Shute Hayes is wonderful house with extensive gardens and 7 acres of land to accommodate Philippa’s horses. John gave me a brief history of its life over the egg and bacon breakfast (wafts of which had awakened me): It was built in the mid 1800s and belonged to the Stone family with the profits of a tea plantation before it had come into Poppy’s family. I loved the traditionally tiled hallway lined with comfy chairs and paintings with the winding, wooden staircase at the end (and the servant’s staircase winding upstairs from between the kitchen, utility and pantry). The kitchen held an aga and was a haven for the three cats (the youngest of which had been one of Poppy’s kittens). Outside there was a well tended vegetable garden, a terraced shrubbery and lawns swathed in daffodils and a dovecote above the separate barn housing Jackdaws. Even in the rain, it was a beautiful home that I thought must need an army of servants to keep it going?
“Yes”, laughed Philippa, “that would be me!”
Also Mary, who came twice a week and had helped the family keep the house running smoothly for the past 24 years – and knew how to grow things in the garden, and was a great team with Philippa, who knew how to weed. There was a man who looked after the vegetable patch for a share of the produce too.
Philippa is an energetic, youthful looking woman who still loves riding long distances. Being a horsewoman must keep one looking young, I think, as most of the horsewomen I know have great posture and lots of enthusiasm - all that mucking out I suppose.
Thankyou both, Philippa and John (and Poppy) for rescuing me, feeding and spoiling me and setting me on my way to Poole. Thanks also to Poppy’s daughter Alice for the welcome card stuck to the door the night before!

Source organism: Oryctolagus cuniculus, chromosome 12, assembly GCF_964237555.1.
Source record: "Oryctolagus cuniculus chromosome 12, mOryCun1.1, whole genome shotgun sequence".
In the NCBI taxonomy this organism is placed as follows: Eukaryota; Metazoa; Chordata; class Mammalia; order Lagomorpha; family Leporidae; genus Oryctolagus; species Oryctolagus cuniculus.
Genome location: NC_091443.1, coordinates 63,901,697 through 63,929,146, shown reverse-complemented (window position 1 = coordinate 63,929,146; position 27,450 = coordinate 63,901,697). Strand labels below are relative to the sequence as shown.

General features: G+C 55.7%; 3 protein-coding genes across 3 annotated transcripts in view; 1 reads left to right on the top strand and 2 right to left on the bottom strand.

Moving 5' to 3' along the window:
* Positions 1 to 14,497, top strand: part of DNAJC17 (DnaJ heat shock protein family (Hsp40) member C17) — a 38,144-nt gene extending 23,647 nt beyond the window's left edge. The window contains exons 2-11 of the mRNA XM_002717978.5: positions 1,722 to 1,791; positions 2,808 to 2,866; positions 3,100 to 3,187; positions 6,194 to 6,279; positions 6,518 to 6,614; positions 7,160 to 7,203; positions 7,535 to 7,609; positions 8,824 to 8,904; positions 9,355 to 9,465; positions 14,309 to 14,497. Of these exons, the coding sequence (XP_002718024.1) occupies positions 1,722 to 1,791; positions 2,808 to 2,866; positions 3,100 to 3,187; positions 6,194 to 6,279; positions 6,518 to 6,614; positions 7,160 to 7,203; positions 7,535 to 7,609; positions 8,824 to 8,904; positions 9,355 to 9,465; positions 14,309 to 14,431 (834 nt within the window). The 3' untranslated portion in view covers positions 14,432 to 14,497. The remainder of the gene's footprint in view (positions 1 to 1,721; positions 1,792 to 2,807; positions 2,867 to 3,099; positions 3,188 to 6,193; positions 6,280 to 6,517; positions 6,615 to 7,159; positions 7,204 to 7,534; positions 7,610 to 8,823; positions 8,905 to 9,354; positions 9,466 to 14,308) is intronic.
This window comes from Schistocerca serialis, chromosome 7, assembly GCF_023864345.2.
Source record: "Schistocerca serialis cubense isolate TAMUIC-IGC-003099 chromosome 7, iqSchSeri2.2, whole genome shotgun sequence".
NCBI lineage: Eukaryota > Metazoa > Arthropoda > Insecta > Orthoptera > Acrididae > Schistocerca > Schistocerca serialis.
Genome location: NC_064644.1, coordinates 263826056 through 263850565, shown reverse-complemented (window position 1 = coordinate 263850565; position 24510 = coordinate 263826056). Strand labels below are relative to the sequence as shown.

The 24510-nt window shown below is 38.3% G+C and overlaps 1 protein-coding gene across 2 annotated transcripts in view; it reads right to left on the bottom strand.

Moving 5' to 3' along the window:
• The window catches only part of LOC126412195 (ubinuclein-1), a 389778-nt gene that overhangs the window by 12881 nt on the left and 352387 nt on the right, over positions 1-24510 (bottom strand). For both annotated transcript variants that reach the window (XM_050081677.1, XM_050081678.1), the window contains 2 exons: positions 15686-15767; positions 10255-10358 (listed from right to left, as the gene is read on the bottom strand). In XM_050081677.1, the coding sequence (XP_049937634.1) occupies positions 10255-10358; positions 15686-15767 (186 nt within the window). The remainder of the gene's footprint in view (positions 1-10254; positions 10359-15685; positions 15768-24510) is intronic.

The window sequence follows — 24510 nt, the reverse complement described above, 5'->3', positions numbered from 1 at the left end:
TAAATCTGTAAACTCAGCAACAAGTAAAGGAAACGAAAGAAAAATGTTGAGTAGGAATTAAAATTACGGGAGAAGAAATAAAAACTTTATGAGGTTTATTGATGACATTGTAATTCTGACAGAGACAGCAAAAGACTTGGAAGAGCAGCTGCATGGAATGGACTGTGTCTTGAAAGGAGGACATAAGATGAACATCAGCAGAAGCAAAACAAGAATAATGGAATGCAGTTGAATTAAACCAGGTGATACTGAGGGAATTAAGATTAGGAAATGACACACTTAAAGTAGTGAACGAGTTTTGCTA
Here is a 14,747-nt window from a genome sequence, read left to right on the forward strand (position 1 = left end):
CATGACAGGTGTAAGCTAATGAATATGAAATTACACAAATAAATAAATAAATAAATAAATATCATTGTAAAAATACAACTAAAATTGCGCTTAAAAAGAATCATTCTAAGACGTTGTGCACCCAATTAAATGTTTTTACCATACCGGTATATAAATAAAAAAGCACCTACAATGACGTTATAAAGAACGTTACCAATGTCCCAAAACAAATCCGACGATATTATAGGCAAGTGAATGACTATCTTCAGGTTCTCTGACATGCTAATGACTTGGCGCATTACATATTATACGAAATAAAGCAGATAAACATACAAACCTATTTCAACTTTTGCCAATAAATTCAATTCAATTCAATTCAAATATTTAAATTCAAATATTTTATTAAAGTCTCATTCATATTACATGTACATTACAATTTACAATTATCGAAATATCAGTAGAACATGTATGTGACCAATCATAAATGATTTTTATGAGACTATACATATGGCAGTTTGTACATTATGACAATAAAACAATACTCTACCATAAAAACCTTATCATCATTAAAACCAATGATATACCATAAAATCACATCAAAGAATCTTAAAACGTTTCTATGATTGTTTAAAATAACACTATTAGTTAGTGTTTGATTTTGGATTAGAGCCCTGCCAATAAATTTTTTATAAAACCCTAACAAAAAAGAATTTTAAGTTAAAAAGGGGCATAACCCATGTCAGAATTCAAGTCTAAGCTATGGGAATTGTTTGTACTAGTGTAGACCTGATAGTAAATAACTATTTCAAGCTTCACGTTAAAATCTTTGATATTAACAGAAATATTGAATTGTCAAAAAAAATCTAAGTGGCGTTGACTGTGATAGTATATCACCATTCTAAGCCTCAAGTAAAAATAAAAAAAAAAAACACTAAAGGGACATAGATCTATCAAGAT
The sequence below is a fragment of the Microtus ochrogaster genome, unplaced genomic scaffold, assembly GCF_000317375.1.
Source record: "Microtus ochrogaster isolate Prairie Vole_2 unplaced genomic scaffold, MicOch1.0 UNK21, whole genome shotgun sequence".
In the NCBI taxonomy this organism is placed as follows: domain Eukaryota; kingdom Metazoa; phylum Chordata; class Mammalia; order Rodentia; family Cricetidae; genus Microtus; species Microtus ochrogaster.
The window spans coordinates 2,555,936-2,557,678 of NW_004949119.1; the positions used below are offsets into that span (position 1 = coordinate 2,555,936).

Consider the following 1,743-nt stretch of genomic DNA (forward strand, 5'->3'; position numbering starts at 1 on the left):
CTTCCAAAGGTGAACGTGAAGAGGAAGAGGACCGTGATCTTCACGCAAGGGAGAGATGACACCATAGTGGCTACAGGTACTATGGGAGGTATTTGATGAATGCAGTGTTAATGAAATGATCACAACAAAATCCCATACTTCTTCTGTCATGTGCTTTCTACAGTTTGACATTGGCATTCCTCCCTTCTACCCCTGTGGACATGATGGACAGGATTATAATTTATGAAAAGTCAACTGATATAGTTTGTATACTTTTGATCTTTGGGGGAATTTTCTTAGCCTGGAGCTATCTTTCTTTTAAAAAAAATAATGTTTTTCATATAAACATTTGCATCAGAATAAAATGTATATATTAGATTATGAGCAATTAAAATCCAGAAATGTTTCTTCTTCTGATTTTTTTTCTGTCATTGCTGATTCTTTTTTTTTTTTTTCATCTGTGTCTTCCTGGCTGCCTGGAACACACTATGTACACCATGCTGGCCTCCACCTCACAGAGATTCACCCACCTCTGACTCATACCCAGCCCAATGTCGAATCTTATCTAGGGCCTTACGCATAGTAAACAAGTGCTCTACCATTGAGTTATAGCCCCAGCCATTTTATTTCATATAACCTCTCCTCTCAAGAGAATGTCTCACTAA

The ride down to Wareham was lovely, undulating, and the drizzle gradually fizzled out to make way for a watery sun. I am glad and I have earned my lunch.
I got to Lytchett Minster shortly after, and a sign saying only 6 miles to go, so stopped at the Baker’s Arms for a half pint of bitter shandy (to make the most of my last few hours in Blighty).
Even quicker than I thought, and following the phone sat nav – I arrived at Bex’s house around 4.30pm, to find Kev kneeling outside pushing a brush down into the drain. Bex was standing beside him holding a bucket of water and said “Good timing!”. Drains fixed and time for tea. We pushed Rowenna into the hallway and I collapsed on the comfy chair (“oh NO not the comfy chair!”).
I met daughter Emily – bouncy, beautiful and all of 9yrs old – and we practised a bit of yoga on the floor together – me rolling around massaging my back and she showing me Dharma Dog position. I also got shown all of her knitted cats so they could be introduced to the mascot Welly.
I’ve known Bex and her friend Donna, who came around later in the evening, since they both came to a knitting retreat I organised in Devon about 6 years ago. We’ve all met at regular intervals since – at Woolly festivals and knitting camps and online, on Ravelry (the social networking site for knitters, spinners and woolly types). I couldn’t tell them apart at one time (because they were always hanging out together) and I think other people had the same problem, so they got T shirts with arrows on saying “She’s Bex” and “She’s Donna”. They both gave me a lovely supper and very fun evening (and they weren’t wearing thoseT shirts) . And don’t EVER say “I think I’ve forgotten my hat” to a knitter: next morning Bex presented me with the woolly hat she’d finished knitting for me (under my very nose) – my favourite colour too! (green).
I was in bed and asleep before midnight.